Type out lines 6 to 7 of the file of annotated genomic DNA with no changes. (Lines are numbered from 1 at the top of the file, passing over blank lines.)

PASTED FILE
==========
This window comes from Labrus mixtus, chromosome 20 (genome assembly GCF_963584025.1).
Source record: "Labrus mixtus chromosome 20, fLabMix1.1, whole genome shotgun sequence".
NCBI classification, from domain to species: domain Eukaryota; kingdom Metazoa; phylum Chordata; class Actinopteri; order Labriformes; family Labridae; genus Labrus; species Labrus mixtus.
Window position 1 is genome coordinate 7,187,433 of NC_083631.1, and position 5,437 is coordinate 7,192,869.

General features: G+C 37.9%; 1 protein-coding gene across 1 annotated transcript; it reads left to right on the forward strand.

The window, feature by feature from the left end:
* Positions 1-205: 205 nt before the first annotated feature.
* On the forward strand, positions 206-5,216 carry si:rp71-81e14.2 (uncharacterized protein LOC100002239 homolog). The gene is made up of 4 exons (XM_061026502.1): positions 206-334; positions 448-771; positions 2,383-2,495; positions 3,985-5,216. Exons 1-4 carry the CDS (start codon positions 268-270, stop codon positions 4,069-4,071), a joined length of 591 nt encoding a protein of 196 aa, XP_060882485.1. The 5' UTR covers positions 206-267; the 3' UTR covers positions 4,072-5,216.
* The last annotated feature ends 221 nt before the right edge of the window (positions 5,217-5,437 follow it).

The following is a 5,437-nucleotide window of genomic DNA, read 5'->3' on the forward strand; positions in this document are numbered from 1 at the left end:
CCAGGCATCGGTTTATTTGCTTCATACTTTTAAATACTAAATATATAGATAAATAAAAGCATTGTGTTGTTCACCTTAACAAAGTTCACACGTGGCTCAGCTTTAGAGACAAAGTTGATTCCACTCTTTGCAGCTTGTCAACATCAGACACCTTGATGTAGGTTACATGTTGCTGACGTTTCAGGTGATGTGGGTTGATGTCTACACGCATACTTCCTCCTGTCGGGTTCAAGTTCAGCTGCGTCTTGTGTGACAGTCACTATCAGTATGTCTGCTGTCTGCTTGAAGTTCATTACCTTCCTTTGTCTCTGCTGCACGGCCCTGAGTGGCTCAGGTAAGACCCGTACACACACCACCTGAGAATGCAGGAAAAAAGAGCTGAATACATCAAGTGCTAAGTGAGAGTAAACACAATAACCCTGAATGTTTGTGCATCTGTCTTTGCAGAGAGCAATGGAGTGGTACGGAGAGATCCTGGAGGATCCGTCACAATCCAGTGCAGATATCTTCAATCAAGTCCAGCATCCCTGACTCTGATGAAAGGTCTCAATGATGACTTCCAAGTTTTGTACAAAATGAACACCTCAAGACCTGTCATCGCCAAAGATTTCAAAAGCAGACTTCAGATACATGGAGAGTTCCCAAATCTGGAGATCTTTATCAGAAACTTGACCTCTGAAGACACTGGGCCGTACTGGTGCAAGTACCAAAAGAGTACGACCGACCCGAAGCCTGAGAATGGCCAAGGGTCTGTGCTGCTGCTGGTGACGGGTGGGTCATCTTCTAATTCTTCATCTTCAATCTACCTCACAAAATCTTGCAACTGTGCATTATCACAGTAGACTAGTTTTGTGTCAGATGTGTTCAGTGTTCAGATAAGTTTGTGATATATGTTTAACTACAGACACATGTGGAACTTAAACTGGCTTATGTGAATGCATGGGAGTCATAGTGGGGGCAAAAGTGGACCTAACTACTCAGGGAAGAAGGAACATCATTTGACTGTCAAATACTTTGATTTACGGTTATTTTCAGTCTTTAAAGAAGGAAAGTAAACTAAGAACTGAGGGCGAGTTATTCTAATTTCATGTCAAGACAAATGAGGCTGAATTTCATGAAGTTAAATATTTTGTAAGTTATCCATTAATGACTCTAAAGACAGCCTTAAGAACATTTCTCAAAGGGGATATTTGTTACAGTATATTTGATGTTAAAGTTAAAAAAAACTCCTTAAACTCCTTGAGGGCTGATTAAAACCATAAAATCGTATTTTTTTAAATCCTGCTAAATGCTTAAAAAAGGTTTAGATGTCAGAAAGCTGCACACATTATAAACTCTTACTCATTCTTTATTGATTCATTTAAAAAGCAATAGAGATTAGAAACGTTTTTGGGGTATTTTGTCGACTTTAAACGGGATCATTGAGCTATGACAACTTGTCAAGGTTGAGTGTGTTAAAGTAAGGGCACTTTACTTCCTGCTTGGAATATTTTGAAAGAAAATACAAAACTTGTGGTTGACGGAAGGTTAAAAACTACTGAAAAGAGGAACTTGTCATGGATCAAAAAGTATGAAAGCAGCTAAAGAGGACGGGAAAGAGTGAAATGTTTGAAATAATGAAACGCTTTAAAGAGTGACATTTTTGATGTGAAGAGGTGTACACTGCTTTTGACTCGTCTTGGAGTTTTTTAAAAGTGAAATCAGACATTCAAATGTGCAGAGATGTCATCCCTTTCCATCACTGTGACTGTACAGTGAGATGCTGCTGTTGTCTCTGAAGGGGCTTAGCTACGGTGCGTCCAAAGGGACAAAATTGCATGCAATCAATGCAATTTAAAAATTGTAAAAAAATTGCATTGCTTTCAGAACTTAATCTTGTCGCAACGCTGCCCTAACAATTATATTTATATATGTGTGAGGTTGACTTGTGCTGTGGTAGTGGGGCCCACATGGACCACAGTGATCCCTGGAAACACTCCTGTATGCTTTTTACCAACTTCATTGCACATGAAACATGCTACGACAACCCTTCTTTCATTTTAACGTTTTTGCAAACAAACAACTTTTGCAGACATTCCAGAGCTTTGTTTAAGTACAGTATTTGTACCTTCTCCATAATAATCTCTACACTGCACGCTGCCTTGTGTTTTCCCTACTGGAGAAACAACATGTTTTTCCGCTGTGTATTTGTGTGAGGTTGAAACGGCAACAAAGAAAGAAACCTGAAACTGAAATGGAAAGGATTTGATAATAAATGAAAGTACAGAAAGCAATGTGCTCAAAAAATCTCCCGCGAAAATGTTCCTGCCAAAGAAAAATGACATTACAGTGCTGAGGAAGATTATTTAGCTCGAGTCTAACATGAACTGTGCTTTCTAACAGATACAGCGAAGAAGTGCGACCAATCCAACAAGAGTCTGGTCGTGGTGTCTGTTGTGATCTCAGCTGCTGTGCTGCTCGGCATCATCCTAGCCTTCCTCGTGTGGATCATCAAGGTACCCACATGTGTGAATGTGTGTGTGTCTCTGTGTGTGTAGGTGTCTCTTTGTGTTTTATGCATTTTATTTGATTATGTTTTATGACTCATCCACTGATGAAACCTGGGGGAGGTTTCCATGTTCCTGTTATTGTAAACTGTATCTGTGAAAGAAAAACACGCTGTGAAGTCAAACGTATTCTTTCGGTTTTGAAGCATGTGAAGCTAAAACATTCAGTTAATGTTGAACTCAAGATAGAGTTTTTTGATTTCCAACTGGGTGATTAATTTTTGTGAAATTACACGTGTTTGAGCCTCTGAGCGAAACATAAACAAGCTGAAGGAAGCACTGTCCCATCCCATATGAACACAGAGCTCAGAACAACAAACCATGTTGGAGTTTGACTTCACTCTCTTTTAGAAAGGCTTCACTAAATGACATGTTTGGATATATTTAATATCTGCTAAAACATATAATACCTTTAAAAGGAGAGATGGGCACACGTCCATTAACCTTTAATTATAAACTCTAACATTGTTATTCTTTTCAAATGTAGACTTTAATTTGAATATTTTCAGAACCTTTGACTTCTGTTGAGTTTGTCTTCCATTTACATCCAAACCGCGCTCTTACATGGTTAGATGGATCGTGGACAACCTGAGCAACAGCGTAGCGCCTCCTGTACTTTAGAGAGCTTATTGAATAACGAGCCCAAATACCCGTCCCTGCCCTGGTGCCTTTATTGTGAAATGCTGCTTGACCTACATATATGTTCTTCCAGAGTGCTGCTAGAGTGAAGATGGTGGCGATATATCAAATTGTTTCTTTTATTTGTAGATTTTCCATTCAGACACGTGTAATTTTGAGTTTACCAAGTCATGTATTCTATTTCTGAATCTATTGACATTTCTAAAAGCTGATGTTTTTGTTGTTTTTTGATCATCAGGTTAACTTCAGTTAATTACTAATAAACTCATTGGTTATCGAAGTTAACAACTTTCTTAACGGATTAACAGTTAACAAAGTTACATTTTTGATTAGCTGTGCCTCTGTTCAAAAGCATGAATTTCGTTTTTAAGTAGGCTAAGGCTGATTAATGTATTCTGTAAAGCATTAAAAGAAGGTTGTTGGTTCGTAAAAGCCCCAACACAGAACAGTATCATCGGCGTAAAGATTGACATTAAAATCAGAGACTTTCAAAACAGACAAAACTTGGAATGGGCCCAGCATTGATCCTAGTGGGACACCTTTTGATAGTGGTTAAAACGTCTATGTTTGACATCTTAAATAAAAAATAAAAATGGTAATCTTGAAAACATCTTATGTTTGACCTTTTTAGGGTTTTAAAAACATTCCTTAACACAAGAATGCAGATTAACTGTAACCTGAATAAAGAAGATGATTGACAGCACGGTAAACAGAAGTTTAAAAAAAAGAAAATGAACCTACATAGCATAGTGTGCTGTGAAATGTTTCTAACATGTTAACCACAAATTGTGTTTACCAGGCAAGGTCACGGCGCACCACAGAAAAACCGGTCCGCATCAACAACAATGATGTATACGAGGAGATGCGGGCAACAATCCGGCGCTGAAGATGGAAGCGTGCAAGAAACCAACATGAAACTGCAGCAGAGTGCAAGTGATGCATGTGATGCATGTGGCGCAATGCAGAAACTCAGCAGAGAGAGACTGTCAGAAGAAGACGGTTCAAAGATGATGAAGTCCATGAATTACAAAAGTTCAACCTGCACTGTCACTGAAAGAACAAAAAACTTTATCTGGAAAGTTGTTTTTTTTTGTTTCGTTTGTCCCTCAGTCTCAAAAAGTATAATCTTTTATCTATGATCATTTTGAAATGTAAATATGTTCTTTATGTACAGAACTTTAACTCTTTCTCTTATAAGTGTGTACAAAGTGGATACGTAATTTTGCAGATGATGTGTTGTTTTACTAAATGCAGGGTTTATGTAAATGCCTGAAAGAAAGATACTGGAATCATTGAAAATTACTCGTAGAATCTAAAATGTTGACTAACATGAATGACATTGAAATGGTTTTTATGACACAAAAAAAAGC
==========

The window, feature by feature from the left end:
* Positions 1-205: 205 nt before the first annotated feature.